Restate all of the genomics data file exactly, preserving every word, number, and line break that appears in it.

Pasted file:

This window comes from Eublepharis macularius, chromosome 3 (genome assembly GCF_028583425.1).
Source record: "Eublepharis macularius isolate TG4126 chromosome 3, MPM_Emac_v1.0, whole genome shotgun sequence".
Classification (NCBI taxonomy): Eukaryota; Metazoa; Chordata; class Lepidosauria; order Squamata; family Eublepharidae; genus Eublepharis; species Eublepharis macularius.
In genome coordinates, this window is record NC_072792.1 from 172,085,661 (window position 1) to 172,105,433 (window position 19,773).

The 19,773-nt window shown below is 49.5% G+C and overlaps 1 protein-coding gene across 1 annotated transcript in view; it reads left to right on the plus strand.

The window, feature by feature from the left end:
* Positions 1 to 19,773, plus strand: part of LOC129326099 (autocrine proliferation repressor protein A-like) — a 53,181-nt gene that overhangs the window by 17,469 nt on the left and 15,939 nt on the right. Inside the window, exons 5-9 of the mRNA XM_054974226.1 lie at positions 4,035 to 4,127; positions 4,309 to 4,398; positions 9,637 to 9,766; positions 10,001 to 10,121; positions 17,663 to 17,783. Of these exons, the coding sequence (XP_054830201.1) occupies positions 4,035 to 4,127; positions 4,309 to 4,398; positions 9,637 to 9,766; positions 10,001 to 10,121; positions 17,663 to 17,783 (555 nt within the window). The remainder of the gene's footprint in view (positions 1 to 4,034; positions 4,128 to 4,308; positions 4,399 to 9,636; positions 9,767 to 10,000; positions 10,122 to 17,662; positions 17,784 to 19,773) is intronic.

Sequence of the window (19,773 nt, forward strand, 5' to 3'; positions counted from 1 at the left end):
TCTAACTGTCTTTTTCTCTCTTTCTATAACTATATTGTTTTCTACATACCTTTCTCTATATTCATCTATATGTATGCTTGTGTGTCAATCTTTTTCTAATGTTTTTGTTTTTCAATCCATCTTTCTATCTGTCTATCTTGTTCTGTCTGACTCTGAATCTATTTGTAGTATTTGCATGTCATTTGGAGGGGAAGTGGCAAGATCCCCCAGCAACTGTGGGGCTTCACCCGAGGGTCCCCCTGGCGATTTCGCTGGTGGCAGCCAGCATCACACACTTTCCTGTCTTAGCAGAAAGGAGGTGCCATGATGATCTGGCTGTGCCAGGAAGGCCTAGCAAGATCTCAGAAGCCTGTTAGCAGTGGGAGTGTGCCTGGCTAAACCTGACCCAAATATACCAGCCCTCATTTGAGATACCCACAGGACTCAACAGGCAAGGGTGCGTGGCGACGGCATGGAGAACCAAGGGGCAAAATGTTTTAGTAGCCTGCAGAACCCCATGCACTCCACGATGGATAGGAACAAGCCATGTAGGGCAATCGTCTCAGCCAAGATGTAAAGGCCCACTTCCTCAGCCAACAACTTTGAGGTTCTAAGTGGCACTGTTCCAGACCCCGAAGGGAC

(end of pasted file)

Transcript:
This window comes from Eublepharis macularius, chromosome 3 (genome assembly GCF_028583425.1).
Source record: "Eublepharis macularius isolate TG4126 chromosome 3, MPM_Emac_v1.0, whole genome shotgun sequence".
Classification (NCBI taxonomy): Eukaryota; Metazoa; Chordata; class Lepidosauria; order Squamata; family Eublepharidae; genus Eublepharis; species Eublepharis macularius.
In genome coordinates, this window is record NC_072792.1 from 172,085,661 (window position 1) to 172,105,433 (window position 19,773).

The 19,773-nt window shown below is 49.5% G+C and overlaps 1 protein-coding gene across 1 annotated transcript in view; it reads left to right on the plus strand.

The window, feature by feature from the left end:
* Positions 1 to 19,773, plus strand: part of LOC129326099 (autocrine proliferation repressor protein A-like) — a 53,181-nt gene that overhangs the window by 17,469 nt on the left and 15,939 nt on the right. Inside the window, exons 5-9 of the mRNA XM_054974226.1 lie at positions 4,035 to 4,127; positions 4,309 to 4,398; positions 9,637 to 9,766; positions 10,001 to 10,121; positions 17,663 to 17,783. Of these exons, the coding sequence (XP_054830201.1) occupies positions 4,035 to 4,127; positions 4,309 to 4,398; positions 9,637 to 9,766; positions 10,001 to 10,121; positions 17,663 to 17,783 (555 nt within the window). The remainder of the gene's footprint in view (positions 1 to 4,034; positions 4,128 to 4,308; positions 4,399 to 9,636; positions 9,767 to 10,000; positions 10,122 to 17,662; positions 17,784 to 19,773) is intronic.

Sequence of the window (19,773 nt, forward strand, 5' to 3'; positions counted from 1 at the left end):
TCTAACTGTCTTTTTCTCTCTTTCTATAACTATATTGTTTTCTACATACCTTTCTCTATATTCATCTATATGTATGCTTGTGTGTCAATCTTTTTCTAATGTTTTTGTTTTTCAATCCATCTTTCTATCTGTCTATCTTGTTCTGTCTGACTCTGAATCTATTTGTAGTATTTGCATGTCATTTGGAGGGGAAGTGGCAAGATCCCCCAGCAACTGTGGGGCTTCACCCGAGGGTCCCCCTGGCGATTTCGCTGGTGGCAGCCAGCATCACACACTTTCCTGTCTTAGCAGAAAGGAGGTGCCATGATGATCTGGCTGTGCCAGGAAGGCCTAGCAAGATCTCAGAAGCCTGTTAGCAGTGGGAGTGTGCCTGGCTAAACCTGACCCAAATATACCAGCCCTCATTTGAGATACCCACAGGACTCAACAGGCAAGGGTGCGTGGCGACGGCATGGAGAACCAAGGGGCAAAATGTTTTAGTAGCCTGCAGAACCCCATGCACTCCACGATGGATAGGAACAAGCCATGTAGGGCAATCGTCTCAGCCAAGATGTAAAGGCCCACTTCCTCAGCCAACAACTTTGAGGTTCTAAGTGGCACTGTTCCAGACCCCGAAGGGAC